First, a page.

The Spot: ESPN’s Perfect Game

In 17 years and almost 400 ads, W+K's 'This Is SportsCenter' campaign has triumphed by barely changing at all

GENESIS: The original premise of ESPN's "This Is SportsCenter" ads, launched in 1995, was that the network's Bristol, Conn., offices were the center of the sports universe—a fantasy world where athletes and mascots lived and worked together with anchors and journalists. The conceit arrived fully formed. Aside from the specific athletes and plot lines, Wieden + Kennedy New York has changed next to nothing in the almost 400 spots since. The campaign's style, and even its name, were inspired by This Is Spinal Tap, the rock mockumentary from a decade earlier. While Nike and every other sports marketer portrayed athletes as superhuman, ESPN presented them as absurdly yet relatably human—doing menial tasks, chatting with co-workers, enduring office life's endless small humiliations. By bringing them down to size, in a way sports fans loved, ESPN built a larger-than-life campaign that athletes now practically beg to be involved in. "It's not hard to get almost any athlete we want, because the writing is so good, the campaign is so beloved," said Seth Ader, ESPN's senior director of marketing. "We struck on a nice formula, and just kept it going." After 17 years, it shows no sign of slowing down.

COPYWRITING: The writers work off topical stories and the athletes' personas. One of W+K's favorite spots, "The Kid" (1996), shows a teen drafted out of high school to be an ESPN anchor. He's a bust, just as so many teens in the NBA were at the time. Another favorite, "Musical Chairs" (2009), shows the signature office humor, as LeBron James finds his office chair—a huge throne—stolen by anchor Scott Van Pelt, who humorously denies it. "Not everything can be a big set piece where something crazy happens. It has to be smaller and more believable," said W+K creative director Brandon Henderson. "It's the exact opposite of any Nike or Reebok commercial with these athletes, where they're always at the peak of their performance and they're doing things that are unbelievable. In these commercials they're making coffee or trying to unjam a printer." An exception is a third favorite, "Spy" (2011), in which NHL star Alexander Ovechkin, while doing some filing, is jokingly accused of being a Russian spy—then it turns out he actually is.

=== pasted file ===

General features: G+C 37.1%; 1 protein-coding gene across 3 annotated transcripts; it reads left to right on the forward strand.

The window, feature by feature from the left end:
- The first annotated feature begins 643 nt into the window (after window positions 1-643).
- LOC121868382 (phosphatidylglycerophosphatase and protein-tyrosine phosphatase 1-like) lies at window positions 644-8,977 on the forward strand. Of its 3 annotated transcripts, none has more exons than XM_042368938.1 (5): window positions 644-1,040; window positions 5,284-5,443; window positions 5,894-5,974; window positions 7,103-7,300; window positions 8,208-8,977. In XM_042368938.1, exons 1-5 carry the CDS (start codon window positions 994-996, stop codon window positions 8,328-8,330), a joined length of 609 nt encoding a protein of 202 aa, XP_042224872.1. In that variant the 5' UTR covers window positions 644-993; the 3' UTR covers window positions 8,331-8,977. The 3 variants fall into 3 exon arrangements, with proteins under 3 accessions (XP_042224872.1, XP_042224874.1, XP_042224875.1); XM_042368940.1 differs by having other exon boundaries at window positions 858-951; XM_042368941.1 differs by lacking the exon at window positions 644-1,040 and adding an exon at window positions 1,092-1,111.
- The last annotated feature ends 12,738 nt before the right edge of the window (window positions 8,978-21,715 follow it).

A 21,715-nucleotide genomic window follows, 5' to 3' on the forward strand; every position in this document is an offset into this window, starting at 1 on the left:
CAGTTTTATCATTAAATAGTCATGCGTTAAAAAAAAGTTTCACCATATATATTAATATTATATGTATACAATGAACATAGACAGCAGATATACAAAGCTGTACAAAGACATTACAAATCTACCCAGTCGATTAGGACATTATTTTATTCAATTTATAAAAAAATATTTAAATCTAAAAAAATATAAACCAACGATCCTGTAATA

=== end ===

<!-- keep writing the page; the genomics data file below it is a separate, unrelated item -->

The spots tend to stick to the scripts, though the team will improvise if things aren't going well. The biggest challenge is not repeating jokes. "So much has been covered, and covered well," said Henderson. "If you're thinking of a joke for a quarterback, and there's not something super specific about the quarterback you're writing for, you have an uphill battle. A lot of scripts hit the floor unless they get into something that's not been done. And then from there it has to reach that level where you want to tag it with 'This Is SportsCenter' and put it out in the world."

Ader said his favorite spots are the ones with no edits—the spots that are just one continuous 30-second take. "That's sort of the true documentary or mockumentary style," he said. "Those are the hardest to shoot because they have to time out perfectly, and the performances have to be perfect. But to me, they feel like the purest and best of the spots." While the writers feel pressure to live up to the campaign, the volume of spots eases the burden on each one. "You feel like you can take some chances, and maybe make a quieter spot," Henderson said. "Like the Oregon duck looking out the window—on paper, that's a spot you're probably not itching to do. But when you see the results, it's unbelievable."

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